I never had any problem of instability or overshoot and ringing in any stage with completely unbypassed cathode resistor , IMΗO the problem is somewhere else and you can fix it with other ways , it depends on the experience of each one ( this is not a hint to anyone ) Thanks .
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Old 26th August 2012, 02:59 PM   #36
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As I stated there are many ways to compensate this amplifier, the capacitor is one of them and there was already a place for it on the board. I altered the value to compensate the amplifier as I designed it.

When you put a mu-follower in a feedback loop you have to account for the open loop frequency response. The problem is you have three poles in the circuit and and they are too close together. Other possibilities are to alter C1 and R29 or C2 and R6 and their associated components. Be careful not to get too close to the roll off from R4 either. You could rebias the input stage as well.

You are correct, there are lots of possibilities and other ways to handle the required compensation.
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Old 26th August 2012, 05:27 PM   #37
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Quote:
Originally Posted by jonusgrumby View Post
Anytime you do a direct coupled feedback the bias point of the input tube is critical. I chose the 6CG7 since it had a greater grid-cathode voltage at my operating point than the 12AU7 did and that allowed me to set the closed loop gain where I wanted it to operate. The voltage swing from the 6CG7 is minimal, but I have found it ot be a very linear tube if biased properly.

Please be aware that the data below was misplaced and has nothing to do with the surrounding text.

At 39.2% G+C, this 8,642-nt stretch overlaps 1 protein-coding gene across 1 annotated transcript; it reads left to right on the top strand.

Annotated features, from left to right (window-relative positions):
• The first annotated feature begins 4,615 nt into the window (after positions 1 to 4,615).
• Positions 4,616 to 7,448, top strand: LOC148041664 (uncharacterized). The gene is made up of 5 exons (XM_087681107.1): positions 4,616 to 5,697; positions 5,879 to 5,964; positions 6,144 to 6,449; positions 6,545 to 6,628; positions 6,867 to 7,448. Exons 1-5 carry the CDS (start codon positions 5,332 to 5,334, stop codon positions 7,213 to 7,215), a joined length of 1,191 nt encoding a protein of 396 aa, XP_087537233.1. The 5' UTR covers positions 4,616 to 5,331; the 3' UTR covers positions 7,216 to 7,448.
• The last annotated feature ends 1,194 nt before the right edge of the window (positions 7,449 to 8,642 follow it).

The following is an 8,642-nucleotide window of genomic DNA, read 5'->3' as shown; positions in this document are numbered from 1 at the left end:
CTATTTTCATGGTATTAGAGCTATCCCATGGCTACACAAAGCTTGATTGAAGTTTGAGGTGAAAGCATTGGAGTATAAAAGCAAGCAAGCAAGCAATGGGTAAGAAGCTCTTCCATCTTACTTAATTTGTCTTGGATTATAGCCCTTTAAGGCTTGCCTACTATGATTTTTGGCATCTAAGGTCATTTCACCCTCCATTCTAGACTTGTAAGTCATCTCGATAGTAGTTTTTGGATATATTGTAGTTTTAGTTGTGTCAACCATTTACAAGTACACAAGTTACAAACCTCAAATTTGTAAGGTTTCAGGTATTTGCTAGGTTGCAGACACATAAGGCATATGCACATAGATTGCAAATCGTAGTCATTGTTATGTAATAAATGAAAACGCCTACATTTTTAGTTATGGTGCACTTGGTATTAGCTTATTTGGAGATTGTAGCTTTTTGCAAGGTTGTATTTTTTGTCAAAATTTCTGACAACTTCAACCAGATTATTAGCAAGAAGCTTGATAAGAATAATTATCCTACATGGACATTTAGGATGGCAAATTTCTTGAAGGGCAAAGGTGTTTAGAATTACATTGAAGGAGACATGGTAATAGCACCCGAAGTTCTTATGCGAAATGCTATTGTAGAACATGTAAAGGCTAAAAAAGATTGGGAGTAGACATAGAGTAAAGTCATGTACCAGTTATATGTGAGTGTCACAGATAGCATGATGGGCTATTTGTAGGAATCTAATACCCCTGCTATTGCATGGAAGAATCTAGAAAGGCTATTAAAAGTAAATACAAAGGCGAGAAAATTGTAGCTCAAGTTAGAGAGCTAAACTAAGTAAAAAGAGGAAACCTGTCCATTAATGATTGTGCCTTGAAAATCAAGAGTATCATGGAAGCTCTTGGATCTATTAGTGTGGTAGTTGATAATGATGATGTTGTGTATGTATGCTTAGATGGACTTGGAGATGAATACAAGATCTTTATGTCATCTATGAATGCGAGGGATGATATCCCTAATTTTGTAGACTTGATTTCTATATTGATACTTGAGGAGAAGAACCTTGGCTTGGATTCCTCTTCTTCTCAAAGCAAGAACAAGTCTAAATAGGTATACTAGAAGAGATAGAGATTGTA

So what is the bais voltage of the 6CG7 tube?
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Old 26th August 2012, 05:41 PM   #38
DF96 is offline DF96  England
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Quote:
Originally Posted by Dimitris AR
I never had any problem of instability or overshoot and ringing in any stage with completely unbypassed cathode resistor
The problem is not in the stage, it is in the entire loop. The capacitor gives some phase advance so the loop is stabilised.
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Old 26th August 2012, 07:23 PM   #39
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Originally Posted by DF96 View Post
The problem is not in the stage, it is in the entire loop. The capacitor gives some phase advance so the loop is stabilised.
Yes , it is true , yet I haven't any problem with such stage even if it is in an preamp consisting of two or three stages and with the use of NFB , I suspect the way that the NFB is placed in this preamp , and other cases like the layout of the PCB .
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Old 26th August 2012, 09:44 PM   #40
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I don't think it is the PC layout. I know it is a result of the multiple poles at close to the same frequency.